The open enrollment for Medicare plans began on October 15 and it got me thinking about a recent incident with my father.
A few weeks ago, I was home visiting my parents. While we were sitting at the kitchen table, my dad got a phone call. It was the nurse from his insurance company.
At least that’s what the prerecorded voice said. What followed was a scripted “conversation” with the automated system, a customer survey about his recent medical appointment. The system was intended to simulate questions from the nurse. But the technology wasn’t working quite as intended. The computer didn’t hear his responses, so it switched over to multiple choice, “press one for yes; press two for no…” Dad was a good sport about it, tapping the keys on his phone to reply. At the end of the “interview” the computerized voice encouraged him to stop smoking and get more exercise. Dad has never smoked. He still swims regularly. His most recent trip to urgent care was the result of falling off his bicycle. This automated call illustrates what works, and what doesn’t, in health care.
Medicare is the health insurance program for most Americans age 65 and older. Established in 1966, Medicare enrollment exceeded 58 million people in 2017. Enrollment is projected to increase by 1.5 million people per year for the next decade, as the Baby Boom generation ages. Medicaid provides health care coverage for low-income Americans. The “dual eligible” population – those who qualify for Medicare (due to age) and Medicaid (due to household income) includes the poorest and sickest people in the country.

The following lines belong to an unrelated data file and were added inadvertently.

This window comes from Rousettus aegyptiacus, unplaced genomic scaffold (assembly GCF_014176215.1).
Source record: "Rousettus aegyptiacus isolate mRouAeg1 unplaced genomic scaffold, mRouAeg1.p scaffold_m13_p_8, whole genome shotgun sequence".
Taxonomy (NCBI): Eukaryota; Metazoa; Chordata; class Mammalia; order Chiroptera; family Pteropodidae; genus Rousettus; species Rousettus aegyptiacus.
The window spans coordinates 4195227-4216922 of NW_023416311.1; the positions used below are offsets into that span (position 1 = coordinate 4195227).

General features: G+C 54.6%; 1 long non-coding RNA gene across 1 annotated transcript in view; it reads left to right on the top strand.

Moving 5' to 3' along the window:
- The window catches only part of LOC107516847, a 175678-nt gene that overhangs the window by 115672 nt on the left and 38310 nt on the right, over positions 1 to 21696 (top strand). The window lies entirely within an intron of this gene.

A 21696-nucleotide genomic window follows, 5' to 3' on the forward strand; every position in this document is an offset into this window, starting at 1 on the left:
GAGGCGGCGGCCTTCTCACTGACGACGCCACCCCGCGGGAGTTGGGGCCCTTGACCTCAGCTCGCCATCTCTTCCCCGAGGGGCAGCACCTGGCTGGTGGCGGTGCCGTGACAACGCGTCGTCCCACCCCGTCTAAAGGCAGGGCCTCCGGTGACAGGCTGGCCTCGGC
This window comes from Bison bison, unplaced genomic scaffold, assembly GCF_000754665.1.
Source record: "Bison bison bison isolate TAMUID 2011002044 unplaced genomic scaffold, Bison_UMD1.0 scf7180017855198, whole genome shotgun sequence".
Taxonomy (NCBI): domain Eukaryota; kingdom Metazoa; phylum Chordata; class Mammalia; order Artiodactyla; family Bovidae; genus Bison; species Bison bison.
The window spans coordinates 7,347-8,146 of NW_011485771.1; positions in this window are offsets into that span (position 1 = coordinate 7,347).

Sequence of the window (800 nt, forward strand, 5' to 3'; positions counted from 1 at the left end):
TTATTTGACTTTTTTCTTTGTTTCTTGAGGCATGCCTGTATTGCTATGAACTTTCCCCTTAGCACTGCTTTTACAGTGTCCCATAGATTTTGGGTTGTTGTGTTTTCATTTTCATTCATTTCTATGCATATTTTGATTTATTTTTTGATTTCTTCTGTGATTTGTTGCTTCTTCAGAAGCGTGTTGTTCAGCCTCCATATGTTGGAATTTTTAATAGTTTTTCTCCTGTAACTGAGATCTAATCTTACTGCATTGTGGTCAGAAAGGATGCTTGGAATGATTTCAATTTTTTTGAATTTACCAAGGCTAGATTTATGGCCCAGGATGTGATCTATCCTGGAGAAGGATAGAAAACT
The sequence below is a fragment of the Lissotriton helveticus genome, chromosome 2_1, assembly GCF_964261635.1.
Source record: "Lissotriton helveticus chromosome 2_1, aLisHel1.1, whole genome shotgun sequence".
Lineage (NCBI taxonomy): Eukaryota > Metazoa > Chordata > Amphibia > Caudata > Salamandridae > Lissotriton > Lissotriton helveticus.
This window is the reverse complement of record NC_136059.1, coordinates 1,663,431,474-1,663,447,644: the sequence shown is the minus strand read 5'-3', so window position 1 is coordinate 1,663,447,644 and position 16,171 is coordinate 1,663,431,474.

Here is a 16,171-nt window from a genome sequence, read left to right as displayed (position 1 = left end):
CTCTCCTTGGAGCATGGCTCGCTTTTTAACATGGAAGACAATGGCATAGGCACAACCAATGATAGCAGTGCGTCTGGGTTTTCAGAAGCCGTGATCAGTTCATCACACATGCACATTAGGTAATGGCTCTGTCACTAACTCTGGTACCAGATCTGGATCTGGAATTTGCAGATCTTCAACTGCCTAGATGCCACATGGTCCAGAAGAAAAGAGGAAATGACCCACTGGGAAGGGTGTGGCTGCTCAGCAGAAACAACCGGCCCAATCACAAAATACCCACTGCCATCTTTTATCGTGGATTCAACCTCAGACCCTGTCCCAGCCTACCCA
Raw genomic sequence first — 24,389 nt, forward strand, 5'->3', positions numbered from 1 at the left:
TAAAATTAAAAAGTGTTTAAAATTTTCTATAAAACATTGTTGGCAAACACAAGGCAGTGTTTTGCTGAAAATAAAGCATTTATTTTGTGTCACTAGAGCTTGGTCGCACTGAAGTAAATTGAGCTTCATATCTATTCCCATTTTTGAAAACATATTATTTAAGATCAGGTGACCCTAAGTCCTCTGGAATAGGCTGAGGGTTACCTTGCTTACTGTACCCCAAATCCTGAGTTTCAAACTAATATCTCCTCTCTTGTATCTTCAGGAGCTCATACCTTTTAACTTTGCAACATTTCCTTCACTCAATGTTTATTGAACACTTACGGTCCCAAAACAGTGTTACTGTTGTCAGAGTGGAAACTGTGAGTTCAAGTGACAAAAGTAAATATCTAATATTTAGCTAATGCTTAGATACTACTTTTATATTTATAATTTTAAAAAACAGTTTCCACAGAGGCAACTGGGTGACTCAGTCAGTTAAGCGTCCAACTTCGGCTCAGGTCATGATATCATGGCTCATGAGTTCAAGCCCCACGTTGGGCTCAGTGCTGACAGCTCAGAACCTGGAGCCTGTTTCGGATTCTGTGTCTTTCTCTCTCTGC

According to the Centers for Medicare & Medicaid Services, Medicare spending represented 20 percent of all health care expenditures nationally in 2017. When Medicaid is factored in, older adults represent 15 percent of the population, but account for 34 percent of all health care expenditures. As health care costs increase, and the number of older adults rises, there is a growing emphasis on addressing the “triple aim” in health care: promoting population health, improving quality of care, and lowering the costs of treatment.
Medicare and Medicaid spend a LOT of money on health care. Combined spending on the two programs exceeded $1.2 trillion in 2017, more that spending by all private health insurance plans combined. Chronic health conditions drive much of overall health care costs. Prescription drugs prices have increased much faster than the overall rate of inflation. Thirty million Americans live with diabetes, while the price of insulin tripled over the past decade. Successful treatment of chronic health conditions depends on many factors beyond medical treatments: diet, exercise, adherence to plans of care. There is a lot of attention these days on “social determinants of health” but the idea is nothing new. Remember “an apple a day keeps the doctor away” ? Or “an ounce of prevention is worth a pound of cure”?
One of the challenges of America’s “market-based” health care system (It’s not really “market-based”, but that’s a different blog post,) is that health care payments are still primarily focused on treatments and procedures, not health or wellness. Most productivity and profit measures for hospitals and physicians are driven by payments for the service provided, whether it’s surgery, medication or therapy. There is little incentive for an administrator to reduce traffic in the hospital. Better health, ironically, can be bad for business.